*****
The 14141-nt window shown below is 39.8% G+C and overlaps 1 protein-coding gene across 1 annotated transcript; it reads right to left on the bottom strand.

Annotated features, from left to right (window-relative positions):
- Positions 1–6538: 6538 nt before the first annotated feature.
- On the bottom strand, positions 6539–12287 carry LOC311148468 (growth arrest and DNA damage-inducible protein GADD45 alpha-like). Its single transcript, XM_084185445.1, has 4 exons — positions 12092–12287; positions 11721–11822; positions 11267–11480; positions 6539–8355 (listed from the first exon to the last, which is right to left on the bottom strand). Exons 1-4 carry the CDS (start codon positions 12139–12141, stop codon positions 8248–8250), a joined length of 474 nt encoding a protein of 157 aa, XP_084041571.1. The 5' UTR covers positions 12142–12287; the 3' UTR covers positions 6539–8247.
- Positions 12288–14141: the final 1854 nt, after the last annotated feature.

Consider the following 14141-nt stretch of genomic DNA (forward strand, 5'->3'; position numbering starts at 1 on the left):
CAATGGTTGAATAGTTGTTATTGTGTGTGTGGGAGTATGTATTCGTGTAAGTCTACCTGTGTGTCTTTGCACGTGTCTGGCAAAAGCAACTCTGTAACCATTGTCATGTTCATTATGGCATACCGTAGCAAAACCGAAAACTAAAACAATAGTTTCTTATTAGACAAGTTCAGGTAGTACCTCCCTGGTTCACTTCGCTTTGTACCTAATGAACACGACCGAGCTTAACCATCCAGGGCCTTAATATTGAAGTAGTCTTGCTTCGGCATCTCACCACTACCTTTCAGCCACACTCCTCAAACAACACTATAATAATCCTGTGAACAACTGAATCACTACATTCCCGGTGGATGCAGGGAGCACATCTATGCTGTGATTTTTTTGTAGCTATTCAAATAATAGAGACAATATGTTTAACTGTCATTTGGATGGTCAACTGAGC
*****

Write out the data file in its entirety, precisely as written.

The 14141-nt window shown below is 39.8% G+C and overlaps 1 protein-coding gene across 1 annotated transcript; it reads right to left on the bottom strand.

Annotated features, from left to right (window-relative positions):
- Positions 1–6538: 6538 nt before the first annotated feature.
- On the bottom strand, positions 6539–12287 carry LOC311148468 (growth arrest and DNA damage-inducible protein GADD45 alpha-like). Its single transcript, XM_084185445.1, has 4 exons — positions 12092–12287; positions 11721–11822; positions 11267–11480; positions 6539–8355 (listed from the first exon to the last, which is right to left on the bottom strand). Exons 1-4 carry the CDS (start codon positions 12139–12141, stop codon positions 8248–8250), a joined length of 474 nt encoding a protein of 157 aa, XP_084041571.1. The 5' UTR covers positions 12142–12287; the 3' UTR covers positions 6539–8247.
- Positions 12288–14141: the final 1854 nt, after the last annotated feature.

Consider the following 14141-nt stretch of genomic DNA (forward strand, 5'->3'; position numbering starts at 1 on the left):
CAATGGTTGAATAGTTGTTATTGTGTGTGTGGGAGTATGTATTCGTGTAAGTCTACCTGTGTGTCTTTGCACGTGTCTGGCAAAAGCAACTCTGTAACCATTGTCATGTTCATTATGGCATACCGTAGCAAAACCGAAAACTAAAACAATAGTTTCTTATTAGACAAGTTCAGGTAGTACCTCCCTGGTTCACTTCGCTTTGTACCTAATGAACACGACCGAGCTTAACCATCCAGGGCCTTAATATTGAAGTAGTCTTGCTTCGGCATCTCACCACTACCTTTCAGCCACACTCCTCAAACAACACTATAATAATCCTGTGAACAACTGAATCACTACATTCCCGGTGGATGCAGGGAGCACATCTATGCTGTGATTTTTTTGTAGCTATTCAAATAATAGAGACAATATGTTTAACTGTCATTTGGATGGTCAACTGAGC